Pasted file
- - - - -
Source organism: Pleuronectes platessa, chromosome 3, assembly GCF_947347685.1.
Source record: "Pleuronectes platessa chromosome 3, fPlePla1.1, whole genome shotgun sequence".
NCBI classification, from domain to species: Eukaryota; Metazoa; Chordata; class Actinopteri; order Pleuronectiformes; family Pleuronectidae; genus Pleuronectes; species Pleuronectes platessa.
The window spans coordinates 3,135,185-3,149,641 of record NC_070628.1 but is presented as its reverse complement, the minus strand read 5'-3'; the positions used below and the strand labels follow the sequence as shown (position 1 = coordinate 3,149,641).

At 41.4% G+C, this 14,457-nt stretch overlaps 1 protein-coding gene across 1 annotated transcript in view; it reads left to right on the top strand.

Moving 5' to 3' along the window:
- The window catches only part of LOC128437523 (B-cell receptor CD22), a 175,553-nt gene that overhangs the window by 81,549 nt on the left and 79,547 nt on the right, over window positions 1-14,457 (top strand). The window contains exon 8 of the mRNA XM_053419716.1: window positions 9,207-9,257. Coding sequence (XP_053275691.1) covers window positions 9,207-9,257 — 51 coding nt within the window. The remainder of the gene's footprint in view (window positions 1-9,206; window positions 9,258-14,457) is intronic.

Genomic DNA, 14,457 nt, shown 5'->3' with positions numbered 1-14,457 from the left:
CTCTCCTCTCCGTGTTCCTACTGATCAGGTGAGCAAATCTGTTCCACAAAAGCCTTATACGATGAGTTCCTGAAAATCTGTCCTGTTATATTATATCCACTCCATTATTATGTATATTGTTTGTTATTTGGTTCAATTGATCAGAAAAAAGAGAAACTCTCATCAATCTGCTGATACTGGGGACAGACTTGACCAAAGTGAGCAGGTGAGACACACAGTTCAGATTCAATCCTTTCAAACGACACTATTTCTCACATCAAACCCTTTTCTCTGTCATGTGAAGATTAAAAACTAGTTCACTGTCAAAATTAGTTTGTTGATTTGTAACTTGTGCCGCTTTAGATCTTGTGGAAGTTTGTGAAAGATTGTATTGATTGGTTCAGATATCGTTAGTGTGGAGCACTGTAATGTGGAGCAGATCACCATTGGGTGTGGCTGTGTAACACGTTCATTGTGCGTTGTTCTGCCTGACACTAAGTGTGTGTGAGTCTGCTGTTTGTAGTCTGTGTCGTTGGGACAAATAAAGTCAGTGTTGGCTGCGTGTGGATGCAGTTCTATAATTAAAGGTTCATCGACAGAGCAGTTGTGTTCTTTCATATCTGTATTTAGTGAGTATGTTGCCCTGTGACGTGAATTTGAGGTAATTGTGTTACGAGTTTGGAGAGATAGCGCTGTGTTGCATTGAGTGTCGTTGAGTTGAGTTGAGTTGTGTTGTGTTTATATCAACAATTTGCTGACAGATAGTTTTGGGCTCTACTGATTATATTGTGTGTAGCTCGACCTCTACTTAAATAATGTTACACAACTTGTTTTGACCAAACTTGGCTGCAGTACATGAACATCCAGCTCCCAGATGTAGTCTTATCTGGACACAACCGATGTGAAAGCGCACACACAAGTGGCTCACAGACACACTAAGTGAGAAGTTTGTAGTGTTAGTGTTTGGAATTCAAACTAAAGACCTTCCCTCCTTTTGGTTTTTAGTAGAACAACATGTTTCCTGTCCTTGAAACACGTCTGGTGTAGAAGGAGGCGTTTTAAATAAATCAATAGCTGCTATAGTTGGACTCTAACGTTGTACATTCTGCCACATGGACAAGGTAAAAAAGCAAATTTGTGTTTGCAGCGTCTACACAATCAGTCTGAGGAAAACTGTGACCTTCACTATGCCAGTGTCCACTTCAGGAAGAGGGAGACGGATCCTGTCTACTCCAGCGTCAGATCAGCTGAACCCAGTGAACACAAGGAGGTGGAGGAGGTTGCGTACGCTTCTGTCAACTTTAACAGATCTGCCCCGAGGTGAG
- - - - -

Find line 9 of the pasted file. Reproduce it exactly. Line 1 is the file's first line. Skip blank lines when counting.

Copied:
CTCTCCTCTCCGTGTTCCTACTGATCAGGTGAGCAAATCTGTTCCACAAAAGCCTTATACGATGAGTTCCTGAAAATCTGTCCTGTTATATTATATCCACTCCATTATTATGTATATTGTTTGTTATTTGGTTCAATTGATCAGAAAAAAGAGAAACTCTCATCAATCTGCTGATACTGGGGACAGACTTGACCAAAGTGAGCAGGTGAGACACACAGTTCAGATTCAATCCTTTCAAACGACACTATTTCTCACATCAAACCCTTTTCTCTGTCATGTGAAGATTAAAAACTAGTTCACTGTCAAAATTAGTTTGTTGATTTGTAACTTGTGCCGCTTTAGATCTTGTGGAAGTTTGTGAAAGATTGTATTGATTGGTTCAGATATCGTTAGTGTGGAGCACTGTAATGTGGAGCAGATCACCATTGGGTGTGGCTGTGTAACACGTTCATTGTGCGTTGTTCTGCCTGACACTAAGTGTGTGTGAGTCTGCTGTTTGTAGTCTGTGTCGTTGGGACAAATAAAGTCAGTGTTGGCTGCGTGTGGATGCAGTTCTATAATTAAAGGTTCATCGACAGAGCAGTTGTGTTCTTTCATATCTGTATTTAGTGAGTATGTTGCCCTGTGACGTGAATTTGAGGTAATTGTGTTACGAGTTTGGAGAGATAGCGCTGTGTTGCATTGAGTGTCGTTGAGTTGAGTTGAGTTGTGTTGTGTTTATATCAACAATTTGCTGACAGATAGTTTTGGGCTCTACTGATTATATTGTGTGTAGCTCGACCTCTACTTAAATAATGTTACACAACTTGTTTTGACCAAACTTGGCTGCAGTACATGAACATCCAGCTCCCAGATGTAGTCTTATCTGGACACAACCGATGTGAAAGCGCACACACAAGTGGCTCACAGACACACTAAGTGAGAAGTTTGTAGTGTTAGTGTTTGGAATTCAAACTAAAGACCTTCCCTCCTTTTGGTTTTTAGTAGAACAACATGTTTCCTGTCCTTGAAACACGTCTGGTGTAGAAGGAGGCGTTTTAAATAAATCAATAGCTGCTATAGTTGGACTCTAACGTTGTACATTCTGCCACATGGACAAGGTAAAAAAGCAAATTTGTGTTTGCAGCGTCTACACAATCAGTCTGAGGAAAACTGTGACCTTCACTATGCCAGTGTCCACTTCAGGAAGAGGGAGACGGATCCTGTCTACTCCAGCGTCAGATCAGCTGAACCCAGTGAACACAAGGAGGTGGAGGAGGTTGCGTACGCTTCTGTCAACTTTAACAGATCTGCCCCGAGGTGAG